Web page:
The Key Bank Building


Squeezed between two skyscrapers is a small bank building, designed in 1924 by John Graham, Sr., who also designed the Exchange Building next door five years later. This was the last of the grand banking halls to be built along Second Avenue.

It has a Roman temple facade with four monumental fluted columns. This Neoclassical style was often used by banks to express their strength and reliability. Instead of stone, the reinforced concrete building is clad with glazed terra cotta colored and textured to look like granite.

Despite the building's relatively small size, its interior has an ornate banking hall with a large skylight, now restored. This has been used as a bank since it was first built for the Bank of California (later the Union Bank of California). That firm occupied the building until 1982 when it became the headquarters of Puget Sound Mutual Savings Bank, which later became part of Key Bank.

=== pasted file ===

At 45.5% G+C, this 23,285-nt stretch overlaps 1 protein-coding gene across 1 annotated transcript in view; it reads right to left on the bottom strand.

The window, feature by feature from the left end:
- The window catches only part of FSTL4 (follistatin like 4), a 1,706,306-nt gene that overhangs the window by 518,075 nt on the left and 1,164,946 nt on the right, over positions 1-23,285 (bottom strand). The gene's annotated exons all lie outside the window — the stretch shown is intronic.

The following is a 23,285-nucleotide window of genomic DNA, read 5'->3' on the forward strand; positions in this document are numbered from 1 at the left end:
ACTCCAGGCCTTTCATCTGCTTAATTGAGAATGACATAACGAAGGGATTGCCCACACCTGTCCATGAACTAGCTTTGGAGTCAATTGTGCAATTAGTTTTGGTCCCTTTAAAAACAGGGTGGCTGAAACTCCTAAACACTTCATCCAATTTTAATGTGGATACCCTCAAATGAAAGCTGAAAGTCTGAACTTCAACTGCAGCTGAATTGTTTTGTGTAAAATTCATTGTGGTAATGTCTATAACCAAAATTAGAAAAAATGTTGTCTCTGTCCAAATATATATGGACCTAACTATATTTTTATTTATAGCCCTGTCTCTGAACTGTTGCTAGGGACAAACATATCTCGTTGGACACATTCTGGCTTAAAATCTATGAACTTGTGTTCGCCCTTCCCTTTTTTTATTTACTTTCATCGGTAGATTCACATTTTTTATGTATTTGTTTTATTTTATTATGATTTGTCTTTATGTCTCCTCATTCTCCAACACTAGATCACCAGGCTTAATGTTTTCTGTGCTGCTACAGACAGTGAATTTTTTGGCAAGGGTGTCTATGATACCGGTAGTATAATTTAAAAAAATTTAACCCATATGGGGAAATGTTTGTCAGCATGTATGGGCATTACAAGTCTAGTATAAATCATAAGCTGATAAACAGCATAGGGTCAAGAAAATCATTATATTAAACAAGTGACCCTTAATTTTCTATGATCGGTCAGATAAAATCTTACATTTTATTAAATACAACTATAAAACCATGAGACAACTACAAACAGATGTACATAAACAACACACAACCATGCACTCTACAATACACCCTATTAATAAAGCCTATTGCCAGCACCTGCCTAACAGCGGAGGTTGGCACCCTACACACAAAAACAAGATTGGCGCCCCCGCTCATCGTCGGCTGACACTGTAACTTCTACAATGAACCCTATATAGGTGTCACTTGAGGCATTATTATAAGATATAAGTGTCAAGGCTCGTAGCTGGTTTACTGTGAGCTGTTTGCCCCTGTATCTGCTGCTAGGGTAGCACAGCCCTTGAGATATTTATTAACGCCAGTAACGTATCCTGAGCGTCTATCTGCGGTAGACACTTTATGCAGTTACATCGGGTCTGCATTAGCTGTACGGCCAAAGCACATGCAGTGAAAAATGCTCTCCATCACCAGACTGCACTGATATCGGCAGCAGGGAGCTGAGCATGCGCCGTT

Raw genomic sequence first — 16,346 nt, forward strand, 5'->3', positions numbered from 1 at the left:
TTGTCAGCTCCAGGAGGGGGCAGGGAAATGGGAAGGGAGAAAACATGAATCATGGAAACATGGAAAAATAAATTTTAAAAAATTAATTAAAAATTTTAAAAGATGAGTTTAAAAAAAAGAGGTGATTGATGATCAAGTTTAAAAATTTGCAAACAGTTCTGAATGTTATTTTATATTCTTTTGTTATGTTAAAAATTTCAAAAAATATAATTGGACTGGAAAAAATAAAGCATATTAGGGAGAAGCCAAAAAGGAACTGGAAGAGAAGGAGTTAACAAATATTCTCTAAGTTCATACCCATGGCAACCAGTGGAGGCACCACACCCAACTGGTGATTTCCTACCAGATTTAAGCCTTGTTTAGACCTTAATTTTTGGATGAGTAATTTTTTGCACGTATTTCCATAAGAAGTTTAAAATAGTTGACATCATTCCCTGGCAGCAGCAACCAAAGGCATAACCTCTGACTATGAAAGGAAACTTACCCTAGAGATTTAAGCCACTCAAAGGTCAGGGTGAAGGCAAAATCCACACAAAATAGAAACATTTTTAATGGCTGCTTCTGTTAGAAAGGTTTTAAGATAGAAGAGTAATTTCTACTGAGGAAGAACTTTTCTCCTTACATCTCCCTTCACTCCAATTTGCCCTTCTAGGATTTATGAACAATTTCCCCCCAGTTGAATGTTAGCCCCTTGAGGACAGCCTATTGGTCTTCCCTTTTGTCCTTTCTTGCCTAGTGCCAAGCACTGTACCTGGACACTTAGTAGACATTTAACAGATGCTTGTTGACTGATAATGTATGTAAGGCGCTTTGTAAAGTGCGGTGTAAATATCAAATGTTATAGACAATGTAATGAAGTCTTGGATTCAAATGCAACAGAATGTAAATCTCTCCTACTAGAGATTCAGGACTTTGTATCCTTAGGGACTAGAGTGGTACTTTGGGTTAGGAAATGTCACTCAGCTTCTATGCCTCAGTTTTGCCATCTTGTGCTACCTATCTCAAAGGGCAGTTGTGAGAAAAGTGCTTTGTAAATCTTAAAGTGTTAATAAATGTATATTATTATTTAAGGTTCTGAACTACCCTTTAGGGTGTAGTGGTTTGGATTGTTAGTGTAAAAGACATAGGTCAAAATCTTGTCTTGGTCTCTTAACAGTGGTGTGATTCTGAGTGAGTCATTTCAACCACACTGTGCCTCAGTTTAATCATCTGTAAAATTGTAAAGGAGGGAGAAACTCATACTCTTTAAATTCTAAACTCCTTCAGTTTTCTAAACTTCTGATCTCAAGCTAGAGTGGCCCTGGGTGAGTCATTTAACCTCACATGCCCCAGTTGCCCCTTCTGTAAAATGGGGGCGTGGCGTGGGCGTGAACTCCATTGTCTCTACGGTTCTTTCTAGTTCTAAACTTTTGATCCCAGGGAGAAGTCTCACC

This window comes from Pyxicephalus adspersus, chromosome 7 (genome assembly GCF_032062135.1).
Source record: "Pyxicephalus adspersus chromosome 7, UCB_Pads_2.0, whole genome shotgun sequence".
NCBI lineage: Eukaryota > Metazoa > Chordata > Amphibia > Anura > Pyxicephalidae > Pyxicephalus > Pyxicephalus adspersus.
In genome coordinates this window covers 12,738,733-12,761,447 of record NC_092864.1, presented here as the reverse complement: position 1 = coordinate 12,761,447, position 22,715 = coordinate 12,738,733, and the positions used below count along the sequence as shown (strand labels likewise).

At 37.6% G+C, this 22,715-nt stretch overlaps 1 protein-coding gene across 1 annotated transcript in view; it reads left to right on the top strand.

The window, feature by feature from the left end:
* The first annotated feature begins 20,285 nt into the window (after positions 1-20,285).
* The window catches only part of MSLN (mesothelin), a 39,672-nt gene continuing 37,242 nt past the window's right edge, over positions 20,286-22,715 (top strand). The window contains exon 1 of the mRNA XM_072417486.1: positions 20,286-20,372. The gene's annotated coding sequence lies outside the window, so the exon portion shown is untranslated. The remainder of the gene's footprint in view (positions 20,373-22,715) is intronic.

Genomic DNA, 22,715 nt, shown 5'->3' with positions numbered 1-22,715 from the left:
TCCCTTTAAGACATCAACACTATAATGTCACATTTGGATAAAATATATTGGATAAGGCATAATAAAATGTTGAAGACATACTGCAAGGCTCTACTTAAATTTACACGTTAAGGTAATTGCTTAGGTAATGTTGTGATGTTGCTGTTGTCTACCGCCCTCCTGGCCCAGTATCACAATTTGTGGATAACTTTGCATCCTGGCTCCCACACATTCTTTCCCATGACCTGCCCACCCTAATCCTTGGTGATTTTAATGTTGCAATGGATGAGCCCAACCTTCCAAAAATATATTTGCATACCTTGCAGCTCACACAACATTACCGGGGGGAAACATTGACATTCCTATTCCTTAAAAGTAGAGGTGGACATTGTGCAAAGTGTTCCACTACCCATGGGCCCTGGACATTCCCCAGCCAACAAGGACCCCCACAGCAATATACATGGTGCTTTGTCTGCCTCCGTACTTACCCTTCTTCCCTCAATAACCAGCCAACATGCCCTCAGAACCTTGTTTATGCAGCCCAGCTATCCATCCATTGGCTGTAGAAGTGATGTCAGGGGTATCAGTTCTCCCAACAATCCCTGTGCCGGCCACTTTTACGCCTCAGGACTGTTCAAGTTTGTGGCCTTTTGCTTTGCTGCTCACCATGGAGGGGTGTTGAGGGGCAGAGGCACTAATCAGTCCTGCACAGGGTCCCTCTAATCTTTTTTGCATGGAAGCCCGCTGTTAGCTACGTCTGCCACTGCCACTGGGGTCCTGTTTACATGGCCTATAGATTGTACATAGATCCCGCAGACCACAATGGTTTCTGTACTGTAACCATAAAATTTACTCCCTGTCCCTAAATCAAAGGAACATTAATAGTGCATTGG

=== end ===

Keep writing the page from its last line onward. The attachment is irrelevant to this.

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The Key Bank Building

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This site is dedicated to the history of Seattle's downtown and waterfront, especially the State Route 99 / Alaskan Way Viaduct corridor. It was developed by the Washington State Department of Transportation and the Federal Highway Administration as an educational resource and as part of a Memorandum of Agreement for Section 106 of the National Historic Preservation Act (pdf 1mb).

Copyright 2011 Washington State Department of Transportation